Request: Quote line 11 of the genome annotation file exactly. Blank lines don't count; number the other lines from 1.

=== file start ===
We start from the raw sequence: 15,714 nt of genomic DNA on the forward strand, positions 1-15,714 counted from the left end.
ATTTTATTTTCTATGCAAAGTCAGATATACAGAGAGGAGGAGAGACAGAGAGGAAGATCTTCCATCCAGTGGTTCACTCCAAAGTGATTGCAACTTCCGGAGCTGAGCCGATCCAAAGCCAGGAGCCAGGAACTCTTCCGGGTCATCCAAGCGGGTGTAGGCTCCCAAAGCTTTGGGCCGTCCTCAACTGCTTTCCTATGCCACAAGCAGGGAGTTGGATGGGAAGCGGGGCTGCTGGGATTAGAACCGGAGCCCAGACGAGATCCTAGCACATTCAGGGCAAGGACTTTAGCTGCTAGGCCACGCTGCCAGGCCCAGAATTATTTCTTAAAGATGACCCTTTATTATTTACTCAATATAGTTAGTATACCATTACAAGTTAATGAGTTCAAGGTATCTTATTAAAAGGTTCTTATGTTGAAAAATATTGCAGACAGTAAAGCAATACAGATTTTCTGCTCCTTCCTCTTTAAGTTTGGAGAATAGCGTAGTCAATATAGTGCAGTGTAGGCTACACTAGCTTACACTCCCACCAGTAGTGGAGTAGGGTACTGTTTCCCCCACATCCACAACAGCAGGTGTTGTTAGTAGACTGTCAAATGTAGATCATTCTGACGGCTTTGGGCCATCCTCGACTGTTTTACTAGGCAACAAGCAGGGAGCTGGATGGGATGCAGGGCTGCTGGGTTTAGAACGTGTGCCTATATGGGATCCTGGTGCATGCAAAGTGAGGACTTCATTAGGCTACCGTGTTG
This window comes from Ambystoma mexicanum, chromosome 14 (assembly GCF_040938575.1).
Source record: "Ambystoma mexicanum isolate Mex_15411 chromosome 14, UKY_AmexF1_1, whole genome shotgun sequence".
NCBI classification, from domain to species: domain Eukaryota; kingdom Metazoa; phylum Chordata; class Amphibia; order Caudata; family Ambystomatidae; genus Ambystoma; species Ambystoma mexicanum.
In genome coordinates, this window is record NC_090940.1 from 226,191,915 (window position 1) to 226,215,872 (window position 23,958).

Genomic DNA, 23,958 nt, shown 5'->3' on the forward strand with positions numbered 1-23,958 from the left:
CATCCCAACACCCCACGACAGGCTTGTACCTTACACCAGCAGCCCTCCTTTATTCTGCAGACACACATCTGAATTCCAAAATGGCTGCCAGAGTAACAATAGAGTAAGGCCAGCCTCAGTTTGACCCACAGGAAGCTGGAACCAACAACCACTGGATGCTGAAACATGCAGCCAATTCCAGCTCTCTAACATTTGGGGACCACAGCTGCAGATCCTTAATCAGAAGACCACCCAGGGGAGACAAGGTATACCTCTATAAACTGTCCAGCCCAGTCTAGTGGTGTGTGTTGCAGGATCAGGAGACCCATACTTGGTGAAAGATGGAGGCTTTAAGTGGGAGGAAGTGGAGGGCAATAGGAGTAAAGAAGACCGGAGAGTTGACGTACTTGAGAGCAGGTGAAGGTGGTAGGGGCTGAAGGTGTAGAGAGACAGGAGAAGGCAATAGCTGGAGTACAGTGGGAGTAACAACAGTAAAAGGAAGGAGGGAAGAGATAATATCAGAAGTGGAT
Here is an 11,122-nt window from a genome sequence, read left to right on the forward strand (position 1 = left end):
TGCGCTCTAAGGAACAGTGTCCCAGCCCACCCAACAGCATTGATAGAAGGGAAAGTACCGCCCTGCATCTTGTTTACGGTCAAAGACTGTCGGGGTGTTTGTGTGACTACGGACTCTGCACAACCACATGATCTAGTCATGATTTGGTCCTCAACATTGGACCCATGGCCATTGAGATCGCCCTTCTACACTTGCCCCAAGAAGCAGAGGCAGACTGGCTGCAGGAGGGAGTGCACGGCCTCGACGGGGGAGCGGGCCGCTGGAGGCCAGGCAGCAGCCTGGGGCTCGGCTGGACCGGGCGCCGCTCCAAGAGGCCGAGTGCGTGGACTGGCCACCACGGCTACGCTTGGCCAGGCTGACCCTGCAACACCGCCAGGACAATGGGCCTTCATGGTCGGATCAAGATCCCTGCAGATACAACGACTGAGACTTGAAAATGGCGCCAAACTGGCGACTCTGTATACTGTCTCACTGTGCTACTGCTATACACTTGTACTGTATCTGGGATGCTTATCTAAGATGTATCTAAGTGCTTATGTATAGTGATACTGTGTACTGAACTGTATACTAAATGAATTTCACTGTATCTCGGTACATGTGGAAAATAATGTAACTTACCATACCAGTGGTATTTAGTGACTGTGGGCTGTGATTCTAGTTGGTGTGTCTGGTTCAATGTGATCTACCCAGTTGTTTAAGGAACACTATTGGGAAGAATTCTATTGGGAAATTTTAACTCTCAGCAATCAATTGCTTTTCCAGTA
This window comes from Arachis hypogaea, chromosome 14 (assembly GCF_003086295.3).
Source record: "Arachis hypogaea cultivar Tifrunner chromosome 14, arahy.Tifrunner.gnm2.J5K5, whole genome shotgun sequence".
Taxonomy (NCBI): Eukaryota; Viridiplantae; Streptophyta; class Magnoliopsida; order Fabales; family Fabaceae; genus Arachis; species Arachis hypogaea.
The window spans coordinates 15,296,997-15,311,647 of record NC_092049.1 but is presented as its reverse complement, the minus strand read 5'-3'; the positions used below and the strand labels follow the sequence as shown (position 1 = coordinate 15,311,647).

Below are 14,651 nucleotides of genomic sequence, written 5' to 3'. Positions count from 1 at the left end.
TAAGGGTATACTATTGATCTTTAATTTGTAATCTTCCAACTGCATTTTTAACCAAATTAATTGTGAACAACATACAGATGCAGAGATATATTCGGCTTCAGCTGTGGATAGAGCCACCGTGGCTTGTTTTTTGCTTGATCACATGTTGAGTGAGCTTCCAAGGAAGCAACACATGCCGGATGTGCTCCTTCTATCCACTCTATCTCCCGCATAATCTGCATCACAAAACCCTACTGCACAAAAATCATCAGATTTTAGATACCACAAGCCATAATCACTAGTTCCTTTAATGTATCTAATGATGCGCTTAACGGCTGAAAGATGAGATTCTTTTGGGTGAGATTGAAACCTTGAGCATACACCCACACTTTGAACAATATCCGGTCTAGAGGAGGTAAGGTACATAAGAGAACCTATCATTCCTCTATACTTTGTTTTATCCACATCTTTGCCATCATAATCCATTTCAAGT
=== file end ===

This window comes from Arachis hypogaea, chromosome 14 (assembly GCF_003086295.3).